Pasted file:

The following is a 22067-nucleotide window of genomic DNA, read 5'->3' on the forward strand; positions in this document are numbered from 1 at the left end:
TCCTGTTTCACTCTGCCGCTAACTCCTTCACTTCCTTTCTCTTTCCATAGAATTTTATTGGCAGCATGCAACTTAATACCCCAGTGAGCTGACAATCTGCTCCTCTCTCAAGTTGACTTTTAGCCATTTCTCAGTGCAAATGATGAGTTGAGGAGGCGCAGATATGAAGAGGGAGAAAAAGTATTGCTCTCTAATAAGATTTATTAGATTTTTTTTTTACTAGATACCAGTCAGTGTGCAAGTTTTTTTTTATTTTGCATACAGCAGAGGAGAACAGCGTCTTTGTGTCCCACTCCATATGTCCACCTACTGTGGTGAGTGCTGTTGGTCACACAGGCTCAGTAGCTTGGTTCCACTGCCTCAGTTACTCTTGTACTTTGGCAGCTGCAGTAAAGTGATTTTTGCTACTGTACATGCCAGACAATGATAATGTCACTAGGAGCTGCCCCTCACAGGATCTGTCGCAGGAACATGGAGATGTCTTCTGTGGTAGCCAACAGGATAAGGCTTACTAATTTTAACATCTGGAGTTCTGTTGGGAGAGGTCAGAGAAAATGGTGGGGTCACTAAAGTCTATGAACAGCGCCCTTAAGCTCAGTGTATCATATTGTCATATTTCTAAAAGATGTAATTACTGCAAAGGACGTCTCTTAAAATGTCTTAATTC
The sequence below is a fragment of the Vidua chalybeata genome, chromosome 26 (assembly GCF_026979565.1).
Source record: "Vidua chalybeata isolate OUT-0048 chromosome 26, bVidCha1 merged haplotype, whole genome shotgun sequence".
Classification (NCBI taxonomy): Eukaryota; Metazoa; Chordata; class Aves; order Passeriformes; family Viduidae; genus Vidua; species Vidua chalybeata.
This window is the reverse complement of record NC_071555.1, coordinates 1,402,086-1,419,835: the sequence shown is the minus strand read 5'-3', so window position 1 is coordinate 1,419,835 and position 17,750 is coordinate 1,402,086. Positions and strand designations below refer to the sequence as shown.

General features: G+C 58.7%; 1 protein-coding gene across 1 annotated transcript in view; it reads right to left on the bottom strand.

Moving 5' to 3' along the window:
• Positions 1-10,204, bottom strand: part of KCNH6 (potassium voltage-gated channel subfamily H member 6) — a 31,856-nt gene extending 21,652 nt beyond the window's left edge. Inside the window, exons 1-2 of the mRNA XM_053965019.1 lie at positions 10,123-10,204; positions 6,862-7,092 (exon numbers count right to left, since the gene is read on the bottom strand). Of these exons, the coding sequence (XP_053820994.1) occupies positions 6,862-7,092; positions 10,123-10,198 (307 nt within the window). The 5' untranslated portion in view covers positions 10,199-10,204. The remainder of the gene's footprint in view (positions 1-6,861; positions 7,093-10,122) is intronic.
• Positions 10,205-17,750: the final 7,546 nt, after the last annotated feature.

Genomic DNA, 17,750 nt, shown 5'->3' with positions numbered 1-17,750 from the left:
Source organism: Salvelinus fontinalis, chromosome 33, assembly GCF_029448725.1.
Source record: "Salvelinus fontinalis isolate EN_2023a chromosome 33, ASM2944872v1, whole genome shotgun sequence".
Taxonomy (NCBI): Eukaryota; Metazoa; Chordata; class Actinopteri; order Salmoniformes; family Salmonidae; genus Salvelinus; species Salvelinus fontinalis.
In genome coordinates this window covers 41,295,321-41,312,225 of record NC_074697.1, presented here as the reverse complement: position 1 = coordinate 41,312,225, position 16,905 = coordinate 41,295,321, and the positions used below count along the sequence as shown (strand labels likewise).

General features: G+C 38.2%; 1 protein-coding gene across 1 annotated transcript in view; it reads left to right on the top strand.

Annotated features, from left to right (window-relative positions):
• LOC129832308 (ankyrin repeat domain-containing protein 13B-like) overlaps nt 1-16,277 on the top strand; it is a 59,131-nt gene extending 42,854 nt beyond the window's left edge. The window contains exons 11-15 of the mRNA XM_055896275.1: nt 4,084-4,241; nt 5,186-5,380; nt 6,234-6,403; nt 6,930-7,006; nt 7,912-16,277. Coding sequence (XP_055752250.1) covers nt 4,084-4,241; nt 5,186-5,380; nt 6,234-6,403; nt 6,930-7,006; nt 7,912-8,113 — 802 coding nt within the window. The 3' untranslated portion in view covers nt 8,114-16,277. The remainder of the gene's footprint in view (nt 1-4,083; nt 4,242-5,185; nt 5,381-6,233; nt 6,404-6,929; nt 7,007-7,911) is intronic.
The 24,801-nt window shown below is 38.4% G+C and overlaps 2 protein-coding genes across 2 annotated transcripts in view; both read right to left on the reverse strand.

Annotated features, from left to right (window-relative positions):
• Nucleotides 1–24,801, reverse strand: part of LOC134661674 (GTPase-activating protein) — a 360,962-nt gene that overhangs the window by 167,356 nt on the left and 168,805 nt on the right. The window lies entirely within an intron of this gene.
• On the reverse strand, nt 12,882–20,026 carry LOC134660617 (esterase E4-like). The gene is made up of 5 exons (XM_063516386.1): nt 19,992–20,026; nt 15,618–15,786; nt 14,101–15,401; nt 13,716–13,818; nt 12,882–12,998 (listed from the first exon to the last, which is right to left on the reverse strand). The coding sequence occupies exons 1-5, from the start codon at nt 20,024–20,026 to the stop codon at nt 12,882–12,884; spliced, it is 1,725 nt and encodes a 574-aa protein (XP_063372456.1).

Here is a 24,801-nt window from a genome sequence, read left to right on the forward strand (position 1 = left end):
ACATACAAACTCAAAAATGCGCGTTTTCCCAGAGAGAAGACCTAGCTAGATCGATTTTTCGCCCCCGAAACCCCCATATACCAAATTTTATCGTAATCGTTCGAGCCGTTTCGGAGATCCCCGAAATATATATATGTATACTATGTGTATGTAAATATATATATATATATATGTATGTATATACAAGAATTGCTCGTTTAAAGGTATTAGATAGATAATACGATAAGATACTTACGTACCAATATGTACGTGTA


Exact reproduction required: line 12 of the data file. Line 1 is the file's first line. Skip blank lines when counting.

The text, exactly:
Source organism: Salvelinus fontinalis, chromosome 33, assembly GCF_029448725.1.